The black economy - Tax time sees ATO tip off line run hot
Published 21-JUN-2019 10:54 A.M.
6 minute read
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The Australian Taxation Office (ATO) this week announced that it has received nearly double the amount of referrals from the community about tax evasion compared to the same time last financial year.
The ATO received nearly 60,000 reports of suspected tax evasion, the black economy or illegal phoenix activity from 1 July 2018 to 31 May 2019, which is a 42% increase on the volume of referrals in the same time period in the previous financial year. While not all referrals result in an audit, they help build a more complete view of risk and help us determine if any further action is required.
More than half of all referrals received from 1 July 2018 to 31 May 2019 were for suspected under reporting of income or about the cash economy, for example businesses demanding cash from customers or paying their workers cash in hand.
The top 5 ‘tip offs’ to the ATO (1 July 2018 – 31 May 2019)
- Under reported income 31%
- Cash economy 27%
- Non lodgement 25%
- Inadequate or no superannuation paid 8%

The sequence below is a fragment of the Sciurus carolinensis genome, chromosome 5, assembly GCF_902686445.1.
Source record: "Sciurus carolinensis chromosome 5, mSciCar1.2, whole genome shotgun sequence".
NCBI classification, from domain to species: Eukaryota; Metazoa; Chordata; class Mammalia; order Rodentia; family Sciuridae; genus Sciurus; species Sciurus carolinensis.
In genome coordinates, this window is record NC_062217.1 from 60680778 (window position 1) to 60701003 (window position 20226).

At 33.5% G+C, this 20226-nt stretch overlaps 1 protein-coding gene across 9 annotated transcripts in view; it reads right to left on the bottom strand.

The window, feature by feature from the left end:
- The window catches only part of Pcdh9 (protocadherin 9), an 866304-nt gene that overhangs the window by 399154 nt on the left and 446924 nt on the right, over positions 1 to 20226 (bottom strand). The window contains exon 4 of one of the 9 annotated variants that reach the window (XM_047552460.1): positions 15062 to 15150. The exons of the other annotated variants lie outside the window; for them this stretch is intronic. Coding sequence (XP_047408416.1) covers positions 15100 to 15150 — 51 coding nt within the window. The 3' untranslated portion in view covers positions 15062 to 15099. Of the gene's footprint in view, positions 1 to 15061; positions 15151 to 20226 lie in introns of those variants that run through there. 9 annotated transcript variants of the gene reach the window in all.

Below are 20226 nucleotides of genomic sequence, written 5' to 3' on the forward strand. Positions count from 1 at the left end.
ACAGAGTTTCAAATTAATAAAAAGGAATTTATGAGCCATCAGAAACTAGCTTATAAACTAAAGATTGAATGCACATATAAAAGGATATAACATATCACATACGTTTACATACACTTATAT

- Over stating expenses 3%
Assistant Commissioner Peter Holt said “We’re seeing an upwards trend in the volume of referrals about people suspected of participating in the black economy, which suggests that honest businesses have had enough of competitors cheating the system and getting an unfair advantage.
“Going on current numbers, we’re on track to receive over 70,000 community referrals before the end of this financial year. By way of comparison, we received over 51,000 referrals in 2017-18 and that was the highest ever number of referrals received,” Mr Holt said.
“We understand the pressures business owners face in running a business and that sometimes they make legitimate mistakes. The best way to stay on top of your tax and super is to ensure your records are kept up-to-date. Good record keeping will help you complete and lodge your tax returns, manage cash flow, meet your tax obligations and understand how your business is doing.
New ATO Tax Integrity Centre launching on 1 July 2019
The record number of referrals coincides with improvements to the process for letting the ATO know about suspected tax evasion.
The Tax Integrity Centre will launch on 1 July, and will provide a single point of contact for reporting suspected or known illegal phoenix, tax evasion, and black economy activity.
“Our tip-off line is the taxation equivalent of Crime Stoppers for tax. Members of the community will be able to tip the ATO off online or by calling our hotline on 1800 060 062,” Mr Holt said.
Members of the community can report any known or suspected activity where someone might be gaining a competitive advantage by intentionally doing the wrong thing. This is not just limited to tax issues. It involves behaviours such as:
- demanding or paying for work cash in hand to avoid obligations
- not reporting or under-reporting income
- illegal phoenixing – deliberately liquidating and re-forming a business to avoid obligations